• The purpose of this study was to compare the experiences of older and younger patients with spinal cord injury. Data from 866 patients hospitalized between 1973 and 1985 were analyzed by age at injury. Outcomes were measured at discharge and 2 years after injury. Patients who were at least 61 years of age were 2.1 times more likely to have developed pneumonia, 2.7 times more likely to have experienced a gastrointestinal hemorrhage, 5.6 times more likely to have developed pulmonary emboli, and 16.8 times more likely to have had renal stones prior to first definitive discharge than their 16- to 30-year-old counterparts. Patients who were at least 61 years of age were 3.9 times more likely to have been rehospitalized during the second postinjury year than patients in the 16- to 30-year-old age group; 2.1 times more likely to have required artificial ventilatory support prior to discharge; 22.7 times more likely to have been discharged to a nursing home; 71.8 times more likely to be in a nursing home 2 years after injury; and 7.3 times more likely to have used hired attendants during the second postinjury year. Two-year survival rates were 59% for patients aged 61 to 86 years and 95% for patients aged 16 to 30 years. Although the prognosis for most patients with spinal cord injury has improved in recent years, older patients still have a comparatively poor prognosis.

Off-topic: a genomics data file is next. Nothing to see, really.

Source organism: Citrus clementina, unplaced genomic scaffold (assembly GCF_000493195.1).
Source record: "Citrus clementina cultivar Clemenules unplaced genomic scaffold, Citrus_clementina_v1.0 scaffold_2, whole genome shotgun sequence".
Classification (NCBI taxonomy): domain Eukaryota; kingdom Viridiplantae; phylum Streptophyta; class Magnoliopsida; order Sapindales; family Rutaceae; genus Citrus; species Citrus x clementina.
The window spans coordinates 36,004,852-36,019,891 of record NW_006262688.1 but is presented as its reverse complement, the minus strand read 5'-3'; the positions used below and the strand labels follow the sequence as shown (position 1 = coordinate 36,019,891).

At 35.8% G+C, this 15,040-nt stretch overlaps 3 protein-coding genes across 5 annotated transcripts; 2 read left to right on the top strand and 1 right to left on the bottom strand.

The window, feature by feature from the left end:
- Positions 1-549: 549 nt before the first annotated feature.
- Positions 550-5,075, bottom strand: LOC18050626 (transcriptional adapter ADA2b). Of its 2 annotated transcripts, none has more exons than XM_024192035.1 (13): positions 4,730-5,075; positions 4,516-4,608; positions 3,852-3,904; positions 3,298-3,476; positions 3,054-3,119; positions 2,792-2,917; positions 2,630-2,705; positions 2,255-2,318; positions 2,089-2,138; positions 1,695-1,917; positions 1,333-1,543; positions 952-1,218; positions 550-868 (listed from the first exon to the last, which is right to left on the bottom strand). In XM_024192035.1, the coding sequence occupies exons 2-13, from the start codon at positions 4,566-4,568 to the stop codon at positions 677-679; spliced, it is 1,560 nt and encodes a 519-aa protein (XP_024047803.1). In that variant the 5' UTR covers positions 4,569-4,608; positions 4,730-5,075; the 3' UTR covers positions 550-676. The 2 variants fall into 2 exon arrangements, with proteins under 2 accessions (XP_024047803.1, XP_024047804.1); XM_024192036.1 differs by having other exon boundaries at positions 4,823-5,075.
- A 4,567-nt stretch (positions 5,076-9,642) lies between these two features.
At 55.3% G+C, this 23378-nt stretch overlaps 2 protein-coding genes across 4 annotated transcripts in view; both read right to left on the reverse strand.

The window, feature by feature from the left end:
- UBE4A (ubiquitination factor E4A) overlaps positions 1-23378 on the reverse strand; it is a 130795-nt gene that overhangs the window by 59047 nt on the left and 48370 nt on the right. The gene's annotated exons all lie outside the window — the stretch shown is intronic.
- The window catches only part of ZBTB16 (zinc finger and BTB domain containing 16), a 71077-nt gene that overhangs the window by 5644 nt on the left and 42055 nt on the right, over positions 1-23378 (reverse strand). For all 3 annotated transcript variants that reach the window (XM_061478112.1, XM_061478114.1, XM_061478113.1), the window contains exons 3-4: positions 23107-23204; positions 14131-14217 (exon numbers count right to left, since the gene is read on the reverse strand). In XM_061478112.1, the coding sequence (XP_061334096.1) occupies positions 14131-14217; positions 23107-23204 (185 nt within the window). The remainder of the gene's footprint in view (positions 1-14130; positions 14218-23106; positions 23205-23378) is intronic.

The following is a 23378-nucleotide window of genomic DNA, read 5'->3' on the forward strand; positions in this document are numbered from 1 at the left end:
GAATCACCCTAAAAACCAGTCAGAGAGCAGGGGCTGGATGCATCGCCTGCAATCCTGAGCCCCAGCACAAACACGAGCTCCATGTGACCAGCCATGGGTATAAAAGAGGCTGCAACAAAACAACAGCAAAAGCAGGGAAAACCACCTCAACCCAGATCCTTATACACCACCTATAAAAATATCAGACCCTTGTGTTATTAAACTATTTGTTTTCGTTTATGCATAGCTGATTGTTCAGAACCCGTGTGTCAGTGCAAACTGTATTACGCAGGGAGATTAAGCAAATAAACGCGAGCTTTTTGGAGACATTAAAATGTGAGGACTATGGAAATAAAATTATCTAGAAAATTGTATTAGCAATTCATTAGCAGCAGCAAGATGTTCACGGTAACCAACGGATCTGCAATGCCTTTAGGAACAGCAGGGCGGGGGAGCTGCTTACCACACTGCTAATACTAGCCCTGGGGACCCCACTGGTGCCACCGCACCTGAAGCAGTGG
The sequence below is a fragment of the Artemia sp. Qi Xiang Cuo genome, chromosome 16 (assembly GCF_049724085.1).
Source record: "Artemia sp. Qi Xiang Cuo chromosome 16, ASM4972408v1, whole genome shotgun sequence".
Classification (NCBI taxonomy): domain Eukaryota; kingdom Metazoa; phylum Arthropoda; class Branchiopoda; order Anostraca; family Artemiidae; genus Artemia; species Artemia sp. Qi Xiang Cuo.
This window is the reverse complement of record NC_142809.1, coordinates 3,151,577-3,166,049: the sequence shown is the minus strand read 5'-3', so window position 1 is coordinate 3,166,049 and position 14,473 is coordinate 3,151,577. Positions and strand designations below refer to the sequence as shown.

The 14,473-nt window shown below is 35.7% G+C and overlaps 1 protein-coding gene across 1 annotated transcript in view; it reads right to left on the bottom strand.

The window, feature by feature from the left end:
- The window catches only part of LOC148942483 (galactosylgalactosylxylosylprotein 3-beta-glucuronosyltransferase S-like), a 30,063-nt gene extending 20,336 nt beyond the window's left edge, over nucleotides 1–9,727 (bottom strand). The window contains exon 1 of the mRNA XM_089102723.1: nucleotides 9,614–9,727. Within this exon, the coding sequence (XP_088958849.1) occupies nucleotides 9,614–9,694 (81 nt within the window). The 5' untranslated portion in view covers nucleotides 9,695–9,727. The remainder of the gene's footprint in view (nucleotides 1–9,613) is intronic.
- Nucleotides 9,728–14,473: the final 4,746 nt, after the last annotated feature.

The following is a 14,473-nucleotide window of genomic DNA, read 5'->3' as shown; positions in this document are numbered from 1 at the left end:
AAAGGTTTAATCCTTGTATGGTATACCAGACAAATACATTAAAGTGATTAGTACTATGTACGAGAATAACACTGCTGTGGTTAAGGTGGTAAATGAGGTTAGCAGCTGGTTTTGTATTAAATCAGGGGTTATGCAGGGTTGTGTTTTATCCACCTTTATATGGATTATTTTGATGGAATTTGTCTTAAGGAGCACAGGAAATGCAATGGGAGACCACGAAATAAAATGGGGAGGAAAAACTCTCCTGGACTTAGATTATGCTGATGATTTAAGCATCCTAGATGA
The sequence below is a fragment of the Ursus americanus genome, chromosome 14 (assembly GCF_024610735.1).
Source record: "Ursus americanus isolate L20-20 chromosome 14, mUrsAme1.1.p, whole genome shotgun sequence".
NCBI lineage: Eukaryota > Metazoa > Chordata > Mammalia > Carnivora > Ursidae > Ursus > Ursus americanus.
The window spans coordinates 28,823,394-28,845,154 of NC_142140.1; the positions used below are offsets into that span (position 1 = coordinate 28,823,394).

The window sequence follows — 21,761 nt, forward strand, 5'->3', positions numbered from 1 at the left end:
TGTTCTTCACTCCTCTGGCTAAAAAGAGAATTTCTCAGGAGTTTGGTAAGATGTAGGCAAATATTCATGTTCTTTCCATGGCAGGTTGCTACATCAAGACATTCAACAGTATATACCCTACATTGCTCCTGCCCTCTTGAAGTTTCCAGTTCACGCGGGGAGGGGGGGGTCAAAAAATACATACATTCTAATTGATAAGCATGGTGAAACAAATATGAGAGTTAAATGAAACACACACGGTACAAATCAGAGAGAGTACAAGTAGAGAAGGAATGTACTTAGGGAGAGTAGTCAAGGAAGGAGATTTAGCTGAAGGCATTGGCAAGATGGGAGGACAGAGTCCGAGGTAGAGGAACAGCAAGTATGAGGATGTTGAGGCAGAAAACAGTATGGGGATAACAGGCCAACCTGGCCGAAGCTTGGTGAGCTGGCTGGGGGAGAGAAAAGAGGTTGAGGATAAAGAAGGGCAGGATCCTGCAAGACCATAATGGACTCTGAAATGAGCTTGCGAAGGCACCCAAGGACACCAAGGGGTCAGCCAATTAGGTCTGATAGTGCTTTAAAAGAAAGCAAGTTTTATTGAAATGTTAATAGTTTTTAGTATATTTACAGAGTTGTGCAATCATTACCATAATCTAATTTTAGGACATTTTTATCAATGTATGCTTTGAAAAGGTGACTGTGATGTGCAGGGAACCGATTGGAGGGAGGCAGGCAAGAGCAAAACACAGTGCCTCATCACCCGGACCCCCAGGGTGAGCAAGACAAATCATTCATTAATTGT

DeVivo MJ, Kartus PL, Rutt RD, Stover SL, Fine PR. The Influence of Age at Time of Spinal Cord Injury on Rehabilitation Outcome. Arch Neurol. 1990;47(6):687–691. doi:10.1001/archneur.1990.00530060101026
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